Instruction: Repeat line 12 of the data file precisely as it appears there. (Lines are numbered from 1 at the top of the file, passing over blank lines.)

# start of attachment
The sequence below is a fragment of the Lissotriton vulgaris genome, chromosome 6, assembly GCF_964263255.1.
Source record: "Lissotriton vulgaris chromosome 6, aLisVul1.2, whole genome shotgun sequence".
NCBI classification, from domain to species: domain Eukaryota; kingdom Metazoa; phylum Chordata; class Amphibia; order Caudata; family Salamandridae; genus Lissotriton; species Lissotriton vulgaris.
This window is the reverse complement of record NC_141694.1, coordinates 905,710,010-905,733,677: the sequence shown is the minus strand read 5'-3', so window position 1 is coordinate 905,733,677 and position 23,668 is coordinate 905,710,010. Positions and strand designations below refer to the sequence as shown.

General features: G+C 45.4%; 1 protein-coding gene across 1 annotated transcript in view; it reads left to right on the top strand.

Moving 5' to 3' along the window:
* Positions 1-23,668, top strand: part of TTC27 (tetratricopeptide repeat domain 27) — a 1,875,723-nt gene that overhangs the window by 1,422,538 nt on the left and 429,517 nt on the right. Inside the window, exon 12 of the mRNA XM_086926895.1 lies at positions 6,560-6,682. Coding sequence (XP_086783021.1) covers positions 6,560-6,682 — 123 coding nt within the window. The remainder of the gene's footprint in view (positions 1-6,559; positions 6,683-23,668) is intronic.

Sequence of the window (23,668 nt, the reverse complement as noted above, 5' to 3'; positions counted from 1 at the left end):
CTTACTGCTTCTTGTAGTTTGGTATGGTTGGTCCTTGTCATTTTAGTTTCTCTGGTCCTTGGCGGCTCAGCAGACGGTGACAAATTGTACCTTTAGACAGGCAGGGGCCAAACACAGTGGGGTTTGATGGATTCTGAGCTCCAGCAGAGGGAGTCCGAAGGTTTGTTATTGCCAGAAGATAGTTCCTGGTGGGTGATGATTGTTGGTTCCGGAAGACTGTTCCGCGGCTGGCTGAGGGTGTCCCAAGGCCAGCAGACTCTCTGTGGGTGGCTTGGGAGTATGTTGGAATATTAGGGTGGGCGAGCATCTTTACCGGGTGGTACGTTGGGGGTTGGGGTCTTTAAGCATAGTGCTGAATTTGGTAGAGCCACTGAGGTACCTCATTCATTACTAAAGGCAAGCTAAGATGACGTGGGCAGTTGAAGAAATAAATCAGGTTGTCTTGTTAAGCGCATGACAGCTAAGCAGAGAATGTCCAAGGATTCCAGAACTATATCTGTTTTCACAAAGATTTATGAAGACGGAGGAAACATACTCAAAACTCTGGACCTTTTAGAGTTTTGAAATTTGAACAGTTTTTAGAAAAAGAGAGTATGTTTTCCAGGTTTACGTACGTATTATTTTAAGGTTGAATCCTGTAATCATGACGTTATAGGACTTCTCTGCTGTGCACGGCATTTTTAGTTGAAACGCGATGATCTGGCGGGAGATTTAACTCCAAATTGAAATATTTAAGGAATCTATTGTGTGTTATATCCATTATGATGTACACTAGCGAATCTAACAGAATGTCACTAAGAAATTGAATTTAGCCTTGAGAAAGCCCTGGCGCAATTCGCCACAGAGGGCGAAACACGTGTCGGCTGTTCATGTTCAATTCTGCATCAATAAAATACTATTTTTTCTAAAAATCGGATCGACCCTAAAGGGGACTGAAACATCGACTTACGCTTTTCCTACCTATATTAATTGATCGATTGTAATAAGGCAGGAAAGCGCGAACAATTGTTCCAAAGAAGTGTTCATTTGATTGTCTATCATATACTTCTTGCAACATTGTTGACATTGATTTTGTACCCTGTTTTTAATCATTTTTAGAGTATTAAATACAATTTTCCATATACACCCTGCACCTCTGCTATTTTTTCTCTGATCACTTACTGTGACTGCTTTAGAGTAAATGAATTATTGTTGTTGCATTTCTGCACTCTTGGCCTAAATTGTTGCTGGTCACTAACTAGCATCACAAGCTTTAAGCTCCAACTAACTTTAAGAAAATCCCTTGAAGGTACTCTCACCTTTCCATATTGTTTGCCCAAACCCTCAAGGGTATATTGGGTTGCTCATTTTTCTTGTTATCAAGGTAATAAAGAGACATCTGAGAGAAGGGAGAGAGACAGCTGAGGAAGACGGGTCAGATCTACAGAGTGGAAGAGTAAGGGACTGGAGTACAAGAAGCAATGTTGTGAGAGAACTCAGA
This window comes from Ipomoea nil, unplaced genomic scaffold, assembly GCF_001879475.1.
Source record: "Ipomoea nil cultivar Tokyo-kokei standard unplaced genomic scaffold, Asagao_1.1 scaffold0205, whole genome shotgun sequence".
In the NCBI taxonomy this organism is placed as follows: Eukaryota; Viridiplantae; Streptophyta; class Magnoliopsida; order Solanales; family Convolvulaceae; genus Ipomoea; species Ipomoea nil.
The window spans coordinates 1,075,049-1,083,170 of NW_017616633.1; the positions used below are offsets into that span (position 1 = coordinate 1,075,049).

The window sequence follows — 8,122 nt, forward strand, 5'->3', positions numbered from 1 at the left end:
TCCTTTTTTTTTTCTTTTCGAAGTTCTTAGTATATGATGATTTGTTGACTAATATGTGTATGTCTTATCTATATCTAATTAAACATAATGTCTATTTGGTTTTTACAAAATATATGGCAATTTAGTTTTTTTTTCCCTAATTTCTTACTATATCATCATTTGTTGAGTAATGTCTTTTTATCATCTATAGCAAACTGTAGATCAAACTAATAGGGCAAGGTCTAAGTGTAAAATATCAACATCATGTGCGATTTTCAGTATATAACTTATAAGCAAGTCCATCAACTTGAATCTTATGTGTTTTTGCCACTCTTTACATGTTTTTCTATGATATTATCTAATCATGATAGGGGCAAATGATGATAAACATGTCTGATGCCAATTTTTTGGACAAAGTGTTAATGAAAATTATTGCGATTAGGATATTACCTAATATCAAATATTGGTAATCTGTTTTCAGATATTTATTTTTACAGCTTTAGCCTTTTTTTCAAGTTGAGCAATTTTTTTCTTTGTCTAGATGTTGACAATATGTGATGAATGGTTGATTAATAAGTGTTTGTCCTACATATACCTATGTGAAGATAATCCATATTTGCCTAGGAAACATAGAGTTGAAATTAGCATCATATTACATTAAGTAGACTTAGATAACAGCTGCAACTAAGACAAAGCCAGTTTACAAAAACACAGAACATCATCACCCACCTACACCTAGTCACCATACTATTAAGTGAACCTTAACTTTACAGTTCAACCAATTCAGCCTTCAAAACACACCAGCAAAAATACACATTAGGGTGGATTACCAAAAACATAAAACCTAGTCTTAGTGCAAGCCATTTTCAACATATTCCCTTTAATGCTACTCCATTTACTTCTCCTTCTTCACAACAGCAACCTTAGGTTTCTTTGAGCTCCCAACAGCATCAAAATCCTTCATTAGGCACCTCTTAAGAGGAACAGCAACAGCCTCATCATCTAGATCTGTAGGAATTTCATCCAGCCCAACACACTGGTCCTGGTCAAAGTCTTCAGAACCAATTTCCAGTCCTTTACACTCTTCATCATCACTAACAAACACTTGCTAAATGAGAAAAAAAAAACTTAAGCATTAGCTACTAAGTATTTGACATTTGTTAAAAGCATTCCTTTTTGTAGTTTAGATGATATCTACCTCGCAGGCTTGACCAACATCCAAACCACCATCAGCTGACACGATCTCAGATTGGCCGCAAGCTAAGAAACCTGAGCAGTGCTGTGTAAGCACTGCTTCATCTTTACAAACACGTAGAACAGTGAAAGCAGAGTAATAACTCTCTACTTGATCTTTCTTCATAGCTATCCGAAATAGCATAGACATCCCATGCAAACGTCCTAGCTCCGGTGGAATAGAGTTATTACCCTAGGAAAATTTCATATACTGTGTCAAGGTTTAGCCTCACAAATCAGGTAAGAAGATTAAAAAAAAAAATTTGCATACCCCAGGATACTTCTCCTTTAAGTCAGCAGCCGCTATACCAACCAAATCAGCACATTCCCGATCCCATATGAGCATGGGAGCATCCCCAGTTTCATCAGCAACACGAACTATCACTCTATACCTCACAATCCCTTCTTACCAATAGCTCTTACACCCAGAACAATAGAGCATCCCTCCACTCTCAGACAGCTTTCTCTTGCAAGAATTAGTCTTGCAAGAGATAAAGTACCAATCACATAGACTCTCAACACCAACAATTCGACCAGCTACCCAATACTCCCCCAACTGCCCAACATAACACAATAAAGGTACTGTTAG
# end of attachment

In the NCBI taxonomy this organism is placed as follows: Eukaryota; Viridiplantae; Streptophyta; class Magnoliopsida; order Solanales; family Convolvulaceae; genus Ipomoea; species Ipomoea nil.